Restocking is a commonly used practice in wildlife management, and particularly for European wild rabbit Oryctolagus cuniculus in France, Portugal and Spain. Wild rabbit is not a genuinely endangered species, but many populations are declining, primarily because of habitat destruction and epizootics of both myxomatosis (Trout et al. 1992) and rabbit haemorrhagic disease (Marchandeau et al. 1998, Marchandeau et al. 2000). The extent of the population decline is reflected in the French national bag records survey: 13.5 million rabbits in 1974/75, 6.4 million rabbits in 1983/84 and 3.2 million rabbits in 1998/99 (Arthur & Guénézan 1986, Marchandeau 2000). Thus, the populations are generally small and do not live up to the expectations of hunters, who therefore commonly resort to rabbit restocking despite the fact that restocking success is generally low due to heavy early mortality (Arthur 1989, Mauvy et al. 1991, Moreno et al. 1996, Calvete et al. 1997, Letty 1998, Letty et al. 2002). One explanation of the increased short-term mortality after translocation could be acute stress known to be rapidly induced by capture and handling in other mammals (Guthrie et al. 1967, Hamilton & Weeks 1985, Waas et al. 1999, Warburton et al. 1999).

We aimed at determining whether translocation stress was responsible for the early mortality in rabbit restocking. For instance, we previously found that the administration of tranquillisers between capture and transport did not increase release effectiveness (Letty et al. 2000). In this paper, we report the results of rabbit releases designed to assess the effect of storage conditions during translocation on short-term survival and dispersal of individuals. More precisely, we compared the fate of rabbits that were exposed to one of two different soft storage treatments in boxes, alone or in small groups, during translocation. We did this as the amount of stress due to translocation, and consequently the overall success of the release, might depend on storage conditions.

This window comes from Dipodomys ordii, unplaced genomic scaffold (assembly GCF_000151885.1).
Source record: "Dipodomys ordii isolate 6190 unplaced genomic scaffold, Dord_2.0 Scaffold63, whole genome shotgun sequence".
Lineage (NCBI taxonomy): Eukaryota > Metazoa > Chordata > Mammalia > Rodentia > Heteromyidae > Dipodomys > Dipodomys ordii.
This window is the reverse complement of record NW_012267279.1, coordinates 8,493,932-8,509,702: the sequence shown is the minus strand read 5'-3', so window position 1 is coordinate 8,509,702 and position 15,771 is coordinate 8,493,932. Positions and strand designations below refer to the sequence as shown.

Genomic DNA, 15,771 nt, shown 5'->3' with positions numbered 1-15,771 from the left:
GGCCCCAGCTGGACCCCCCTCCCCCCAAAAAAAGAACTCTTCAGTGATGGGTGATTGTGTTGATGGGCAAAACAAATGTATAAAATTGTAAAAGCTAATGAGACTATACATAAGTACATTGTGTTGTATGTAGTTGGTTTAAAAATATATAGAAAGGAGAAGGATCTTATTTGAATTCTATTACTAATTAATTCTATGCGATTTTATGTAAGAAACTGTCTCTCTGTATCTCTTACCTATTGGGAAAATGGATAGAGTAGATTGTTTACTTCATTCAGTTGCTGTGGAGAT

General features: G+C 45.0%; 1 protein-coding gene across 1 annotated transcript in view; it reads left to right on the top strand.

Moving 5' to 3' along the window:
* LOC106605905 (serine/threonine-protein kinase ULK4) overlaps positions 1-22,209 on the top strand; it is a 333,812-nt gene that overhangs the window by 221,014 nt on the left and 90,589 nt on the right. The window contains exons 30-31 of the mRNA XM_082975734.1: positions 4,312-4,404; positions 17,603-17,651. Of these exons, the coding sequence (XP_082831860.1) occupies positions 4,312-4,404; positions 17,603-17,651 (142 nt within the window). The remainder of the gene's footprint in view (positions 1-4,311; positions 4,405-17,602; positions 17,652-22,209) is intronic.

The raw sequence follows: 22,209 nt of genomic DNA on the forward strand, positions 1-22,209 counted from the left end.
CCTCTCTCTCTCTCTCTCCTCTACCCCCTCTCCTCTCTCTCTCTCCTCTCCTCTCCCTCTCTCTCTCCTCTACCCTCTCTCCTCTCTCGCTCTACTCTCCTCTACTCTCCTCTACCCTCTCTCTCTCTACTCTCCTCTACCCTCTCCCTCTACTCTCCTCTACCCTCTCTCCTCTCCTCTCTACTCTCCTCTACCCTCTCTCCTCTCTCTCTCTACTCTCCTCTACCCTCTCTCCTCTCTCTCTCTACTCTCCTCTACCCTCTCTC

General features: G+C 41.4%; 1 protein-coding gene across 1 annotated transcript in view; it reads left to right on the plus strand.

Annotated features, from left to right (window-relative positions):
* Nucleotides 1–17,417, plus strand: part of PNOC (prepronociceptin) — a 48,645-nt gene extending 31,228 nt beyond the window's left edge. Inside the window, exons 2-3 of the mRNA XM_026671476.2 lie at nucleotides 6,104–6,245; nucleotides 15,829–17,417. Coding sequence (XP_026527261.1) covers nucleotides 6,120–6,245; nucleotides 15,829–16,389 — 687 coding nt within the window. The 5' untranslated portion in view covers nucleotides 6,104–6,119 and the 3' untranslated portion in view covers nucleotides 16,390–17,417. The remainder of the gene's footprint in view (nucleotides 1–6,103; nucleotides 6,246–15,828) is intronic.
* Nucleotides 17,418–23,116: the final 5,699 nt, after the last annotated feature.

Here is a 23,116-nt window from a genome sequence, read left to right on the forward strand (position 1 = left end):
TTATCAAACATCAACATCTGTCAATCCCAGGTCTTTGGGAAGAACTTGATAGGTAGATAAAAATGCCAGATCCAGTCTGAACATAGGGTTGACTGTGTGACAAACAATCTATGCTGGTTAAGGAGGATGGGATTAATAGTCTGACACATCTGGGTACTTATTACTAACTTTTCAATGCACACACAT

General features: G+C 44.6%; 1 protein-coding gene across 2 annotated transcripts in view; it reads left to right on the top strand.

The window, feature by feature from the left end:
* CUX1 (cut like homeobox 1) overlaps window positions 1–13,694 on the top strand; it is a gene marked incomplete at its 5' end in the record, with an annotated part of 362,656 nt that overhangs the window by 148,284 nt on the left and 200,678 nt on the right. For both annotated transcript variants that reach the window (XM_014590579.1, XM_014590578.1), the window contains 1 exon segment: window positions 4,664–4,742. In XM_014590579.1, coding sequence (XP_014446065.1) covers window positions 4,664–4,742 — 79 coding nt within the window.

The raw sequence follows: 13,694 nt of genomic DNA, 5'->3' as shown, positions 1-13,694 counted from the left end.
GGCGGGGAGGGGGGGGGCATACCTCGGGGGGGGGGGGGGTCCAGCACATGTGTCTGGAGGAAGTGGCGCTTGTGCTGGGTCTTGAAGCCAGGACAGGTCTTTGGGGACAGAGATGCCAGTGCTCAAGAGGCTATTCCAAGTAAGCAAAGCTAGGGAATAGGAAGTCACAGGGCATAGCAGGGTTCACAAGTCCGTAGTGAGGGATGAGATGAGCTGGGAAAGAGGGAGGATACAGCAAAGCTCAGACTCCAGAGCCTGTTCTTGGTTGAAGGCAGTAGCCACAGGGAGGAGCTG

Material and methods

Study areas

We carried out two translocation experiments in 2001 and 2002 in Dompierresur-Yon (Vendée, western France) in two distinct release areas which were a few kilometres apart. The background landscape consisted mainly of a patchwork of pastures, but also of cereals fields, separated by hedgerows composed of natural shrubs, e.g. bramble Rubus fruticosus, hawthorn Crataegus monogyna, blackthorn Prunus spinosa, ash Fraxinus excelsior, privet Ligustrum vulgare, butcher's broom Ruscus aculeatus, common oak Quercus robur and hazel Corylus avellana. There were also a few woods and fallows in the areas. In each study area, several release warrens were made of a big pile of stumps covered with loam and branches. In the first study year (2001), warrens were constructed along an edge (350 m in length) between a meadow and an area of fallows and woods, while in the second study year (2002), warrens were built inside a 3-ha plot consisting of several adjacent cultivated and fallow strips. Weather conditions were typical of a temperate oceanic climate. The overall population density before the translocations was low (ca 0.5 rabbits ha−1). No hunting occurred during either study year, but a few mammalian predators such as red fox Vulpes vulpes, mustelids Mustelidae, domestic dog Canis familiaris, and domestic cat Felis catus were present.